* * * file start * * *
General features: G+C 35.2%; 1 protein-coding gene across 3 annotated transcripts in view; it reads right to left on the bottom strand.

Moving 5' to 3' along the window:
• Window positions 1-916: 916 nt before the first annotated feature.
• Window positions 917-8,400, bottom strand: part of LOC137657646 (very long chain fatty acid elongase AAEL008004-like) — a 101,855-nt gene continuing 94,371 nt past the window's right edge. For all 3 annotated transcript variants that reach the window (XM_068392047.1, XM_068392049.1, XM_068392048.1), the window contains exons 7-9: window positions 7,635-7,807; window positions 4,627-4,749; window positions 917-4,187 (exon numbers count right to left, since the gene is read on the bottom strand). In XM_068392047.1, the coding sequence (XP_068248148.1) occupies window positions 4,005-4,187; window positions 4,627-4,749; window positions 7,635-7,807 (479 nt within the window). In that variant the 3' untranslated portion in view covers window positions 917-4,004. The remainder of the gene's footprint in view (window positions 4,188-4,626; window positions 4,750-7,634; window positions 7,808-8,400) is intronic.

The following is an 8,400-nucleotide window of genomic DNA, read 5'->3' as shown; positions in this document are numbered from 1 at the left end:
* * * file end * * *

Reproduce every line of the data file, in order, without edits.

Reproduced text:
General features: G+C 35.2%; 1 protein-coding gene across 3 annotated transcripts in view; it reads right to left on the bottom strand.

Moving 5' to 3' along the window:
• Window positions 1-916: 916 nt before the first annotated feature.
• Window positions 917-8,400, bottom strand: part of LOC137657646 (very long chain fatty acid elongase AAEL008004-like) — a 101,855-nt gene continuing 94,371 nt past the window's right edge. For all 3 annotated transcript variants that reach the window (XM_068392047.1, XM_068392049.1, XM_068392048.1), the window contains exons 7-9: window positions 7,635-7,807; window positions 4,627-4,749; window positions 917-4,187 (exon numbers count right to left, since the gene is read on the bottom strand). In XM_068392047.1, the coding sequence (XP_068248148.1) occupies window positions 4,005-4,187; window positions 4,627-4,749; window positions 7,635-7,807 (479 nt within the window). In that variant the 3' untranslated portion in view covers window positions 917-4,004. The remainder of the gene's footprint in view (window positions 4,188-4,626; window positions 4,750-7,634; window positions 7,808-8,400) is intronic.

The following is an 8,400-nucleotide window of genomic DNA, read 5'->3' as shown; positions in this document are numbered from 1 at the left end: